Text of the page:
Bill C-52 Contains "Clear Gaps" That Need To Be Addressed
OTTAWA, May 28 /CNW Telbec/ - In an appearance today before the House of Commons Finance Committee, George Kesteven, President of the Canadian Association of Income Funds, intends to call on the federal government to amend draft legislation pertaining to the taxation of income trusts.
Mr. Kesteven will stress that "clear gaps" exist in Bill C-52, the legislation that imposes a punitive 31.5% tax on income trusts, and ask that the following clarifications be made:
1. Clearly define how income trusts will be treated in legislative terms during the transition period to the new tax."We respectfully submit that the Finance Committee follows its own advice to the government earlier this year in its report on income trusts, by producing a separate piece of legislation that is comprehensive and includes the guidelines and conversion rules - and is not so broad as to have application to partnerships that are not listed on a public exchange," Mr. Kesteven will say in his prepared remarks. "Only then would all Parliamentarians and Canadians have a clear opportunity to see this issue on its own merits and properly address the income trust issues in this bill."
2. Ensure that there is a legislative framework in Bill C-52 to facilitate conversion to corporate status on a tax-deferred basis similar to subsection 85(1) of the Income Tax Act.
Mr. Kesteven will also highlight a litany of "unintended negative consequences" that have impacted Canada's income trust sector since Ottawa announced the new tax last Halloween. These impacts include the destruction of billions of dollars of investor value; impairing valuations, cutting off access to capital; and prompting the takeover of close to 15 trusts in the last 6 months, with more than 20 other trusts announcing that they are currently for sale.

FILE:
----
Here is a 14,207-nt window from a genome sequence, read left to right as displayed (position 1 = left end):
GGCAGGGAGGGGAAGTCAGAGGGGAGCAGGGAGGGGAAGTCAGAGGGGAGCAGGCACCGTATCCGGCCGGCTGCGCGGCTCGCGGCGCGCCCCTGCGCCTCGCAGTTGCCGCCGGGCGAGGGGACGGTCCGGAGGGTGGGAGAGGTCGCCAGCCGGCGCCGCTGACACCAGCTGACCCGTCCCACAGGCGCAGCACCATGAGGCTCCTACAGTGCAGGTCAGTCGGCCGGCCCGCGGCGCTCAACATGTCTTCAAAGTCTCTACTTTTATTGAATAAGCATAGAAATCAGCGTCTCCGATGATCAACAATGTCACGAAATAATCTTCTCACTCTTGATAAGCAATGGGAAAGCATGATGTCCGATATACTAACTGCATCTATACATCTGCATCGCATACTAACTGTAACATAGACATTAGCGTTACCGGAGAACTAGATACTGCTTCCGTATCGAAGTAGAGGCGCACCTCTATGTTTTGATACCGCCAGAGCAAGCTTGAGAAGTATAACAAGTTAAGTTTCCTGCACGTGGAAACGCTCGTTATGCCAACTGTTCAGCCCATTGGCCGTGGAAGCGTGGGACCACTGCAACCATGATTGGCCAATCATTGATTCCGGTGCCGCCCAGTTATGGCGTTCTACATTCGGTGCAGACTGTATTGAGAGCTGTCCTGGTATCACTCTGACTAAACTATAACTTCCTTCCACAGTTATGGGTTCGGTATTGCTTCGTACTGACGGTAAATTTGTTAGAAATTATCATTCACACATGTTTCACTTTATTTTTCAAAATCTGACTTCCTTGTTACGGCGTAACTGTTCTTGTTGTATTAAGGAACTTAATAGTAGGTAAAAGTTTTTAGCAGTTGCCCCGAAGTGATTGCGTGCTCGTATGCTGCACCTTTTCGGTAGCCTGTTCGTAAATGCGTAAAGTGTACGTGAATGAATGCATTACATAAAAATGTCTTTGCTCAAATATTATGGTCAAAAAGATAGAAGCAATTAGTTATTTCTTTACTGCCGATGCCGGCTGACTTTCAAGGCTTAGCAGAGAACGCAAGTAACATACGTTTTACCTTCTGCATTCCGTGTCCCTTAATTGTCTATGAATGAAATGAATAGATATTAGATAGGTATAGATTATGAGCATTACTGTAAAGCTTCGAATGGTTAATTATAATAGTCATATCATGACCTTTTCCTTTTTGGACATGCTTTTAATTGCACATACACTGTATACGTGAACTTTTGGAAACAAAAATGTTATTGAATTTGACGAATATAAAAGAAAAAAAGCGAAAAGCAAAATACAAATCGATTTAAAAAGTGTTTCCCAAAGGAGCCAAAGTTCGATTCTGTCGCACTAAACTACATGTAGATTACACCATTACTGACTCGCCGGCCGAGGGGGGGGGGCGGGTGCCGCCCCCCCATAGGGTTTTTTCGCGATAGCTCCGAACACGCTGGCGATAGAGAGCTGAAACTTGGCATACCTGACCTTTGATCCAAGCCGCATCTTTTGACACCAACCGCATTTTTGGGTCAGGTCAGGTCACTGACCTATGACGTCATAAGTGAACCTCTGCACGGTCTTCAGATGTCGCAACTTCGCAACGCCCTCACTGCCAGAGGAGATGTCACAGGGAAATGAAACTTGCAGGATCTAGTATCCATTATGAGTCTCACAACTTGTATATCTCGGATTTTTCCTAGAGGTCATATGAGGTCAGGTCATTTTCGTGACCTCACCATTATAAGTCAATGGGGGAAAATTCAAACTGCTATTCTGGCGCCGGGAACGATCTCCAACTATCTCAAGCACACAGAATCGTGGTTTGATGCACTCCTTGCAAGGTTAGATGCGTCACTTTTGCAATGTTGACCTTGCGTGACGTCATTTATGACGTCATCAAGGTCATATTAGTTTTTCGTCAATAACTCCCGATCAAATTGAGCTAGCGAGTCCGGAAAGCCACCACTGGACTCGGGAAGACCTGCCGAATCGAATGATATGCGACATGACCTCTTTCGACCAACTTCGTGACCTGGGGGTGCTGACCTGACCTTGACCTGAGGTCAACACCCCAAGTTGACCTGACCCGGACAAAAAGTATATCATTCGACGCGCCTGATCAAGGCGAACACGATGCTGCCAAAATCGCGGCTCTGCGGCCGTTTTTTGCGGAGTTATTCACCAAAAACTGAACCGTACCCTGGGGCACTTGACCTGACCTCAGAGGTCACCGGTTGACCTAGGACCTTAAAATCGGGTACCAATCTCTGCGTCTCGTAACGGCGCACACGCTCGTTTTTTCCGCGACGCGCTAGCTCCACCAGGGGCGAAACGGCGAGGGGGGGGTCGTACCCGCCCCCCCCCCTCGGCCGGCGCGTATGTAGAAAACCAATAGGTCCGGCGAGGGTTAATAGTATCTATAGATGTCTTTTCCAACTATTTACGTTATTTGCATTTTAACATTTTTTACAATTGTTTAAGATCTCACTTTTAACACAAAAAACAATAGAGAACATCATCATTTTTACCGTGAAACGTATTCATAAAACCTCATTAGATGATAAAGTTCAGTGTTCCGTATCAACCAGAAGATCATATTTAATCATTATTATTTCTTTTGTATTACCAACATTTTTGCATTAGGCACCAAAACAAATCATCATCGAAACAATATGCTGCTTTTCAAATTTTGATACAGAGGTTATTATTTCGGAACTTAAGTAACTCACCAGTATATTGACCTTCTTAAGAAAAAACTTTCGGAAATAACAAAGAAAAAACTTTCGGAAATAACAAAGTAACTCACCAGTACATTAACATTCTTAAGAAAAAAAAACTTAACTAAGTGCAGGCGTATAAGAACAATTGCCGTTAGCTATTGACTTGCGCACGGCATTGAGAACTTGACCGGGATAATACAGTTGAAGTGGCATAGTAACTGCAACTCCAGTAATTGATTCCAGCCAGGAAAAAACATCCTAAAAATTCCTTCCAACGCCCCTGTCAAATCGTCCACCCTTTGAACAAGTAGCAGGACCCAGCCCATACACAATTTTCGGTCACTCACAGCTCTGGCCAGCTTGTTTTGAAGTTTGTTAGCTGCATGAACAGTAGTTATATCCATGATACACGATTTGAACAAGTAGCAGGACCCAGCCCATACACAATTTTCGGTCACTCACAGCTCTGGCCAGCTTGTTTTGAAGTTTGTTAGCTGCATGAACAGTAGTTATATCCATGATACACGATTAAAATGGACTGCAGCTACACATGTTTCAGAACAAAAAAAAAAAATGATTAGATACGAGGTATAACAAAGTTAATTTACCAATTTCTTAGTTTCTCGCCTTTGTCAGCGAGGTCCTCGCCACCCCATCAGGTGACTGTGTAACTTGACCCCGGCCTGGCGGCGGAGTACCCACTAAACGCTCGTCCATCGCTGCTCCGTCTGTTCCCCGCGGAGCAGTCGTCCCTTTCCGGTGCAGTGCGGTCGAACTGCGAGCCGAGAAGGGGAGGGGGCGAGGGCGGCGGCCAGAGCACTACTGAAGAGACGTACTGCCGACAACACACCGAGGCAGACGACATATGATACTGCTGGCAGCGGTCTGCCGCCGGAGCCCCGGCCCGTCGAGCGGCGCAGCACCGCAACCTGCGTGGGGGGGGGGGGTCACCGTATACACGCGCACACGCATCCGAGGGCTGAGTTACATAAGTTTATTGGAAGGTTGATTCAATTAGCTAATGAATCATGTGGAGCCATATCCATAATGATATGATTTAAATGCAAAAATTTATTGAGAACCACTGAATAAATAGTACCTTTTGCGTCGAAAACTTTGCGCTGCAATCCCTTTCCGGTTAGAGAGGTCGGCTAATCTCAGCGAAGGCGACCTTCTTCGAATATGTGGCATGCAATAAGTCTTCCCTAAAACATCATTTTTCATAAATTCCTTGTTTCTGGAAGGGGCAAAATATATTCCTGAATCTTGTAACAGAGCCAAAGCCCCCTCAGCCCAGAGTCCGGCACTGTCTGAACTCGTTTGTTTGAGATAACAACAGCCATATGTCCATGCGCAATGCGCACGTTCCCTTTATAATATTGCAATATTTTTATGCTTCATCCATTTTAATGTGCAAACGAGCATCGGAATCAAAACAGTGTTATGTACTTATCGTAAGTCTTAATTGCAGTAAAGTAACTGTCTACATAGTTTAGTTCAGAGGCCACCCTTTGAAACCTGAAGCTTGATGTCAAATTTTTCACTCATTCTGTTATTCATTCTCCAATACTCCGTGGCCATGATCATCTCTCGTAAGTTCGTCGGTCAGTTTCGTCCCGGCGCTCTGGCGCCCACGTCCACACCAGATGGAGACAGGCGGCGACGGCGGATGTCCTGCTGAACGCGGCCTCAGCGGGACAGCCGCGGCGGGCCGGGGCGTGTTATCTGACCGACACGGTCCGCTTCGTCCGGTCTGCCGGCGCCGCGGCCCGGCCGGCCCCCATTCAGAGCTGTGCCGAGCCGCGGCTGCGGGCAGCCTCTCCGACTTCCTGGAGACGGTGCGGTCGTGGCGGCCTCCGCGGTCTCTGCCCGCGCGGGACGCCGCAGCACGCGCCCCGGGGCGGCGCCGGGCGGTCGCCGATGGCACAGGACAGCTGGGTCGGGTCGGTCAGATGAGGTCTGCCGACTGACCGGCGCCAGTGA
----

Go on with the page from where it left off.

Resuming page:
"These consequences do not amount to tax fairness but rather the wholesale destruction of a valuable structure in the Canadian economy," Mr. Kesteven will state. "It is not tax fairness to impose a 31.5% tax when corporations on an effective basis pay only 5% to 10%."
Mr. Kesteven will also take issue with claims by government officials that they were prompted to impose the new tax on income trusts to stop "tax leakage."
"It is our contention that federal and provincial tax revenues will not be increased in any way under this Bill," he will say. "The playing field has not been leveled but in fact has been tilted in favour of private equity, foreign equity and pension funds - none of which pay taxes to governments, federal or provincial... At the end of the day, it is not tax fairness when Canadian investors have been disadvantaged and cut off from an investment vehicle that provides them with the cash flow needed for retirement."
About The Canadian Association of Income Funds (CAIF)
Formed in 2002, CAIF/ACFR represents and promotes the interests of Canadian income funds, publicly listed limited partnerships, income trusts and royalty trusts. Members include leading representatives of the major sectors of the income fund industry. Membership is open to all those involved in the funds industry.
For more information about the Canadian Association of Income Funds, please visit their website at http://www.caif.ca/
For further information: To arrange an interview with a representative of CAIF, please contact: Brenda Paul-Ishikawa, CAIF, W: (416) 469-0188, M:(416) 420-4538, email@example.com
CANADIAN ASSOCIATION OF INCOME FUNDS News Releases